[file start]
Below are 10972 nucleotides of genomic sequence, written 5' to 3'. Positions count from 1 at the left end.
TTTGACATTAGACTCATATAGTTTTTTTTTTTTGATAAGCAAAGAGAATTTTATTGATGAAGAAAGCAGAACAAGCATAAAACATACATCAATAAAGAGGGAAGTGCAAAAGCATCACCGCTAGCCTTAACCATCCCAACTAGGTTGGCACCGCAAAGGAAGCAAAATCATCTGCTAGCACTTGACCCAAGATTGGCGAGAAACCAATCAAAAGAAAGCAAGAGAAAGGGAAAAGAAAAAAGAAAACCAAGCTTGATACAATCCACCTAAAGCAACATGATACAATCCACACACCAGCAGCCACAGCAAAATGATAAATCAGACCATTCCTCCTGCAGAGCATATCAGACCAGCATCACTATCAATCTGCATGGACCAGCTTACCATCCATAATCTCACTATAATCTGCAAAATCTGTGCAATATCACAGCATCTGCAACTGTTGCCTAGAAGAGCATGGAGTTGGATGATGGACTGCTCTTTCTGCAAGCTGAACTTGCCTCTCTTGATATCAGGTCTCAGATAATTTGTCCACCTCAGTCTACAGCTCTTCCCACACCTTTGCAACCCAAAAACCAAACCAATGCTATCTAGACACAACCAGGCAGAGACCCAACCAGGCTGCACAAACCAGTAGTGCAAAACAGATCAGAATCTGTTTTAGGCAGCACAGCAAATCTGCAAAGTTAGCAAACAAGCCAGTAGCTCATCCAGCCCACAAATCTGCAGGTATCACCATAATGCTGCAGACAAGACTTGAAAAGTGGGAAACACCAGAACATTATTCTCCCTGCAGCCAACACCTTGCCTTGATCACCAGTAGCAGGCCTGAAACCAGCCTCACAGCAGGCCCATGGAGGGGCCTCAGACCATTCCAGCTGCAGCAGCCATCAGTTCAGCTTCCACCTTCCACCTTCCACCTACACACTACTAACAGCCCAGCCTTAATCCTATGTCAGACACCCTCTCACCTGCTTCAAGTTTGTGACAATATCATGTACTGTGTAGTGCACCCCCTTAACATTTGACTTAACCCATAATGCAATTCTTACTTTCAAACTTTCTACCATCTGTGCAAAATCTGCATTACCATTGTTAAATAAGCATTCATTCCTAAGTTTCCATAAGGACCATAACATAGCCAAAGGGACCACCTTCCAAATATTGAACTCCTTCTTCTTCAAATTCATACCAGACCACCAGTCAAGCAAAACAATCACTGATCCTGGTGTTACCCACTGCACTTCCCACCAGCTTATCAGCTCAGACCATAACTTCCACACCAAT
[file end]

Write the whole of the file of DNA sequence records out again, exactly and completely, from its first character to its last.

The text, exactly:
Below are 10972 nucleotides of genomic sequence, written 5' to 3'. Positions count from 1 at the left end.
TTTGACATTAGACTCATATAGTTTTTTTTTTTTGATAAGCAAAGAGAATTTTATTGATGAAGAAAGCAGAACAAGCATAAAACATACATCAATAAAGAGGGAAGTGCAAAAGCATCACCGCTAGCCTTAACCATCCCAACTAGGTTGGCACCGCAAAGGAAGCAAAATCATCTGCTAGCACTTGACCCAAGATTGGCGAGAAACCAATCAAAAGAAAGCAAGAGAAAGGGAAAAGAAAAAAGAAAACCAAGCTTGATACAATCCACCTAAAGCAACATGATACAATCCACACACCAGCAGCCACAGCAAAATGATAAATCAGACCATTCCTCCTGCAGAGCATATCAGACCAGCATCACTATCAATCTGCATGGACCAGCTTACCATCCATAATCTCACTATAATCTGCAAAATCTGTGCAATATCACAGCATCTGCAACTGTTGCCTAGAAGAGCATGGAGTTGGATGATGGACTGCTCTTTCTGCAAGCTGAACTTGCCTCTCTTGATATCAGGTCTCAGATAATTTGTCCACCTCAGTCTACAGCTCTTCCCACACCTTTGCAACCCAAAAACCAAACCAATGCTATCTAGACACAACCAGGCAGAGACCCAACCAGGCTGCACAAACCAGTAGTGCAAAACAGATCAGAATCTGTTTTAGGCAGCACAGCAAATCTGCAAAGTTAGCAAACAAGCCAGTAGCTCATCCAGCCCACAAATCTGCAGGTATCACCATAATGCTGCAGACAAGACTTGAAAAGTGGGAAACACCAGAACATTATTCTCCCTGCAGCCAACACCTTGCCTTGATCACCAGTAGCAGGCCTGAAACCAGCCTCACAGCAGGCCCATGGAGGGGCCTCAGACCATTCCAGCTGCAGCAGCCATCAGTTCAGCTTCCACCTTCCACCTTCCACCTACACACTACTAACAGCCCAGCCTTAATCCTATGTCAGACACCCTCTCACCTGCTTCAAGTTTGTGACAATATCATGTACTGTGTAGTGCACCCCCTTAACATTTGACTTAACCCATAATGCAATTCTTACTTTCAAACTTTCTACCATCTGTGCAAAATCTGCATTACCATTGTTAAATAAGCATTCATTCCTAAGTTTCCATAAGGACCATAACATAGCCAAAGGGACCACCTTCCAAATATTGAACTCCTTCTTCTTCAAATTCATACCAGACCACCAGTCAAGCAAAACAATCACTGATCCTGGTGTTACCCACTGCACTTCCCACCAGCTTATCAGCTCAGACCATAACTTCCACACCAAT